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Contributors Vol. I No. 1/2011



Vol. I No. 1/2011






Anca Mihaela DOBRINESCU is a Reader in English Literature at the University of Ploiesti. She holds a PhD in British literature from the University of Bucharest. She teaches modernist and postmodernist literature. She is Director of the MA programme "Concepts and Strategies of Intercultural Communication", carrying out research into issues related to literature and intercultural communication. She published Modernist Narrative Discourse. Virginia Woolf in 2001 and The Discourse of Modernism. Lectures in the Modernist English Novel in 2004. She wrote many articles on Modernist and Postmodernist literature, as well as on intercultural communication.



Gabriela DUDA is a Professor in Pragmatics and Theory of Literature in the Philology Department, Faculty of Letters and Sciences at University of Ploieşti. She is the recipient of a Fullbright scholarship (1995-1996) at California University, Berkeley and a scholarship awarded by the French Ministry of Culture and Communication la (1999). She is a member of the Romanian Society of Literary Theory and Comparative Literature. She published extensively in Romania and abroad; her books include: Avangarde Romanian Literature (1997; 2004); Introduction in Theory of Literature (1998; 2006); Metaphor in Romanian Symbolist Poetry. Reflections on Analogical Forms (2001; 2007); Dictionary of Romanian Phrases (2002; 2007); Romanian Syilistics. Linguistic Stylistics and Stylistics of the Literary Text (2004); Dictionary of Phrases and Phrasal Idions (co-authored, 1985). She coordinated the volume Research Topics in Contemporary Linguistics. In memoriam Magdalena Vulpe (2005). She translated and anthologized: Henri Michaux, Mişcări ale fiinţei interioare (2001); she co-translated Jean Burgos, Pentru o poetică a imaginarului (1999) and Marin Tarangul, Prin ochiul lui Nichita (1997).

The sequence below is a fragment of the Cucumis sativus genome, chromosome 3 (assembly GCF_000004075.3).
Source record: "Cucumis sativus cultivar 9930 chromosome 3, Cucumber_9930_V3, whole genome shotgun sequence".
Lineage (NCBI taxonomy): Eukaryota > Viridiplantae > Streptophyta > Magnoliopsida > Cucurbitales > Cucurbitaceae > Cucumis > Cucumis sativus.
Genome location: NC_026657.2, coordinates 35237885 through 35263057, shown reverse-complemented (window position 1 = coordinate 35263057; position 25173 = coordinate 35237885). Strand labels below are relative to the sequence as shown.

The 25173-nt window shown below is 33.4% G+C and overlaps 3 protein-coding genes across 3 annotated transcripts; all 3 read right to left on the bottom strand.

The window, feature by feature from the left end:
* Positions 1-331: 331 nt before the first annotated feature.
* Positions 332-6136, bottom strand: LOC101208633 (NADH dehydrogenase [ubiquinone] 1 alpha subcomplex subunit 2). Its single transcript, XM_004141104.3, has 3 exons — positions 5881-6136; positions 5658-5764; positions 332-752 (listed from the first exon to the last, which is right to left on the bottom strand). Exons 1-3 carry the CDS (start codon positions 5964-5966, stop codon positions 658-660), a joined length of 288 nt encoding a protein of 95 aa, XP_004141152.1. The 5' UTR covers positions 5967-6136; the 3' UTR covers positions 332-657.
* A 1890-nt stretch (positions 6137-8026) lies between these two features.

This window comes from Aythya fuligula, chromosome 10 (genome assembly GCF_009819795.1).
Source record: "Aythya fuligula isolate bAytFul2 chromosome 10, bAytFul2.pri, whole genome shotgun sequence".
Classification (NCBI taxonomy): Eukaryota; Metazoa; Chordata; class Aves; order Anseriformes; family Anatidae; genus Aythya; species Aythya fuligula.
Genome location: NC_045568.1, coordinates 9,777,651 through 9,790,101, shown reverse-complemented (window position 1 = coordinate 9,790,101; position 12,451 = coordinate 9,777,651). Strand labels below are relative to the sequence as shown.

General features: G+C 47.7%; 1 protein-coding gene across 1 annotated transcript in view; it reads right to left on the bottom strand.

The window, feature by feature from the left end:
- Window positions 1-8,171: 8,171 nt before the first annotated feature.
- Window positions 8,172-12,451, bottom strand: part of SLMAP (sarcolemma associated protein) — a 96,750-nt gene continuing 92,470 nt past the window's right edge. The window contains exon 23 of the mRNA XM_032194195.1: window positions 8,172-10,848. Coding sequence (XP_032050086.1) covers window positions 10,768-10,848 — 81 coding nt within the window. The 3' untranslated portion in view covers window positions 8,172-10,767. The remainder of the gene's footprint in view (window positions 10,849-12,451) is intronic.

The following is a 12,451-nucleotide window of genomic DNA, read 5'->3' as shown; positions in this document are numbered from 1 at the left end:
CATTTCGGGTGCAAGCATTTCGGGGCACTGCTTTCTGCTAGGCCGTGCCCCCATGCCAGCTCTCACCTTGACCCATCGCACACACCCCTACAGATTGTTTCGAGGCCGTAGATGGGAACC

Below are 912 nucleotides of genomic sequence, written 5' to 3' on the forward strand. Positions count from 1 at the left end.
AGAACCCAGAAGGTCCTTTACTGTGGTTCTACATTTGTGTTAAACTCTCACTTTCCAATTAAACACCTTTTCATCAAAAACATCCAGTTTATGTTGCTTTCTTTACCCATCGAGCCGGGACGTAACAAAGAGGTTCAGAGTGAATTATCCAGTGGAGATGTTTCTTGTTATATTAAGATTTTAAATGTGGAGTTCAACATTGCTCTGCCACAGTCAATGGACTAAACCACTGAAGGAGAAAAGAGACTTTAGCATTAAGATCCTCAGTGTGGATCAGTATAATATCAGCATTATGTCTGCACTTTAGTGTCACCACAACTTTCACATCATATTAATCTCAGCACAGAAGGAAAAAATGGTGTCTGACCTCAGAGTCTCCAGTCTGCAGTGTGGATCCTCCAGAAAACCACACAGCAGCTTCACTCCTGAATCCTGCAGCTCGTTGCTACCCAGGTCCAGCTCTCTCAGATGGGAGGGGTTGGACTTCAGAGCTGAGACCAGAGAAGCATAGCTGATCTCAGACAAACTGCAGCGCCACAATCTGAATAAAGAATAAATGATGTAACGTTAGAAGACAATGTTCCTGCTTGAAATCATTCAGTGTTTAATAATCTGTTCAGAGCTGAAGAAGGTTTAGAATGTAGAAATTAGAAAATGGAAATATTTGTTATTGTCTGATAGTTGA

Cătălin ENICĂ has a bachelor degree in Letters at Al. I. Cuza University from Iaşi with a graduation paper on magical thinking. He has carried out research and elaborated studies of dialectology and folklore. He is a member of the Linguistics Department within The Faculty of Letters from Dunarea de Jos University, Galati. He has published numerous articles: literary exegeses, observations on the history of language and Romanian contemporary language, toponymy research, functional and artistic stylistics etc. He has also elaborated works on didactics and guides of improvement for the Romanian education, among which a Methodology of teaching phonetics in primary school. He has specialised in etymology and compared lexicology, focusing mainly on vocabulary of Turkish and Greek origin belonging to different variants of the Romanian language.